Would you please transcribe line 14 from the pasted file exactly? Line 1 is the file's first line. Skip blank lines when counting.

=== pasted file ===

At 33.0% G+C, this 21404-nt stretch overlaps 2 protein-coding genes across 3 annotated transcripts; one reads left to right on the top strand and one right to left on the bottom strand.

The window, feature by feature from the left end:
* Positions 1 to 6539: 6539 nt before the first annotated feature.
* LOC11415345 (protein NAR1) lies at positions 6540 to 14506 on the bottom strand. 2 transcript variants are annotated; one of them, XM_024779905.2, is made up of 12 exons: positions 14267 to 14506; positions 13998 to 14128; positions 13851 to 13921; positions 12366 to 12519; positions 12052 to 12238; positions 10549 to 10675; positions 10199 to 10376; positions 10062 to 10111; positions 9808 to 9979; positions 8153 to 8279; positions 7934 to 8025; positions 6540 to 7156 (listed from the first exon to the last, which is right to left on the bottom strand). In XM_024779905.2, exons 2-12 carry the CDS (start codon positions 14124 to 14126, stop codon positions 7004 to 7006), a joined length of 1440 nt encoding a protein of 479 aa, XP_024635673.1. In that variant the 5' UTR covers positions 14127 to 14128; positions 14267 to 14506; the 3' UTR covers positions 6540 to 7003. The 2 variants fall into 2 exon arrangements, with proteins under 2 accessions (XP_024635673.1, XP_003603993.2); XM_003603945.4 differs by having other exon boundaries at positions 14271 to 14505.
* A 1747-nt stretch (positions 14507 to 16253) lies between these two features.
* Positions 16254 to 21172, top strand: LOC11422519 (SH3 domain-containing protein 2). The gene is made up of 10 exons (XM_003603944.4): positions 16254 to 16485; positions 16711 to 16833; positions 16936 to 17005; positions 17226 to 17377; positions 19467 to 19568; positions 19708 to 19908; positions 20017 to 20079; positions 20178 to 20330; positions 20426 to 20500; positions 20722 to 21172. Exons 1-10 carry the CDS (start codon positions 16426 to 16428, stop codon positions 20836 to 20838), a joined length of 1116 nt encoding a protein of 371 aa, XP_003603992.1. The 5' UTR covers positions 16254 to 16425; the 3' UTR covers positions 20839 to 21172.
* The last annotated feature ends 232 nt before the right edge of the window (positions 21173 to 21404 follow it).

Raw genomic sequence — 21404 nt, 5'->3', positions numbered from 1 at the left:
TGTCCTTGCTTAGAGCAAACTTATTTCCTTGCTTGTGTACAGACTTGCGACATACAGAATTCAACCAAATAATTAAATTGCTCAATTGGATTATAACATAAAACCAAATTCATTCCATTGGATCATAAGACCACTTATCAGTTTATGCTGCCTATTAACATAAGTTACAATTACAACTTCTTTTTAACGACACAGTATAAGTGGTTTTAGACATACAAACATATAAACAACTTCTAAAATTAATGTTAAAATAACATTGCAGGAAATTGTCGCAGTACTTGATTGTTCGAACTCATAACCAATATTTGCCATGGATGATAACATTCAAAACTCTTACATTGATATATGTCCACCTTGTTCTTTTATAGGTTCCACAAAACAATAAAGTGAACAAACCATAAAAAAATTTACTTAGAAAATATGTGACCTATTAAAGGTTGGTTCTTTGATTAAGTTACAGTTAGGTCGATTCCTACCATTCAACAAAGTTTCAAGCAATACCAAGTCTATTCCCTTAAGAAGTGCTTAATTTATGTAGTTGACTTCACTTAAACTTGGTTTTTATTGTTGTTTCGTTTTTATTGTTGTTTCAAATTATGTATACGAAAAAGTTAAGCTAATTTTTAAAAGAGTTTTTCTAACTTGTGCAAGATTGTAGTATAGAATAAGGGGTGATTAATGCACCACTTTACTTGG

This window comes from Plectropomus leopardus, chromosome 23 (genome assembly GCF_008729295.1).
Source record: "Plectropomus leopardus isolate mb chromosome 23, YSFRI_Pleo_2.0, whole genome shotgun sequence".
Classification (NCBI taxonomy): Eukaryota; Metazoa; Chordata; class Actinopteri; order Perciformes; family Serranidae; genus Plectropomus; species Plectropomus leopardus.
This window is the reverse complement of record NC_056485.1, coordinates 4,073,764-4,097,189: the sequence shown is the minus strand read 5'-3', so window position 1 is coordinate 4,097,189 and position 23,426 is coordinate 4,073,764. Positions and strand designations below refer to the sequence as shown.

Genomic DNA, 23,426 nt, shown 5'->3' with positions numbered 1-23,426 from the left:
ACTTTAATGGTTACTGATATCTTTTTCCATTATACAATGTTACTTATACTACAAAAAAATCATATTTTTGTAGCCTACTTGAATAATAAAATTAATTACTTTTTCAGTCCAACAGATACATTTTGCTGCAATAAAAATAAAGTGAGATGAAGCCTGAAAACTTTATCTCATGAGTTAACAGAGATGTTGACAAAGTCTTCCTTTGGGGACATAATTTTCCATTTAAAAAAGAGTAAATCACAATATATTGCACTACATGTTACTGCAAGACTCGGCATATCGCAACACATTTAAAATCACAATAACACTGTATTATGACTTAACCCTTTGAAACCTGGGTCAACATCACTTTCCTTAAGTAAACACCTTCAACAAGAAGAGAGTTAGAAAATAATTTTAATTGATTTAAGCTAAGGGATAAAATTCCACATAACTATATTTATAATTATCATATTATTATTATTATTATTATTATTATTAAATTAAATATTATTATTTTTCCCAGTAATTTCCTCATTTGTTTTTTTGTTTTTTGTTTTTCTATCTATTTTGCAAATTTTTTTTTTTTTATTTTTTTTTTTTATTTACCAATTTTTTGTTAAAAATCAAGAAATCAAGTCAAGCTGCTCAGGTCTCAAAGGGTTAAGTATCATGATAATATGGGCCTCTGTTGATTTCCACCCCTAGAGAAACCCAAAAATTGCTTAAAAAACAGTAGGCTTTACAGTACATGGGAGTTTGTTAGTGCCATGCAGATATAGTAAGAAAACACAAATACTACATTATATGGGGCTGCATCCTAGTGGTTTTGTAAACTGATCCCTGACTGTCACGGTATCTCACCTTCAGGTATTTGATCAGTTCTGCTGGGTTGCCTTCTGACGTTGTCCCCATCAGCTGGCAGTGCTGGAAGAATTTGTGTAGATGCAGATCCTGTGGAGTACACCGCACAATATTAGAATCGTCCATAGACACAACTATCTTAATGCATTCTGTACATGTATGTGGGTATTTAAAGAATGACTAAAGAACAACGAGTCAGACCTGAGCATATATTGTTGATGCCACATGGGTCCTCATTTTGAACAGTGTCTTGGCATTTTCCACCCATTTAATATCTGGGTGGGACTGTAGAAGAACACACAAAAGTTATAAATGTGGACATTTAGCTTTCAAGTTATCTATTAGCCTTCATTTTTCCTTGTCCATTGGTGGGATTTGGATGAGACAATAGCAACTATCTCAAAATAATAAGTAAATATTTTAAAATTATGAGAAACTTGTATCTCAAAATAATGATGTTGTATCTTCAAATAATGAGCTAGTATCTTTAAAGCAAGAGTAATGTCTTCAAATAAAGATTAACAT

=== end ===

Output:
Genomic DNA, 23,426 nt, shown 5'->3' with positions numbered 1-23,426 from the left: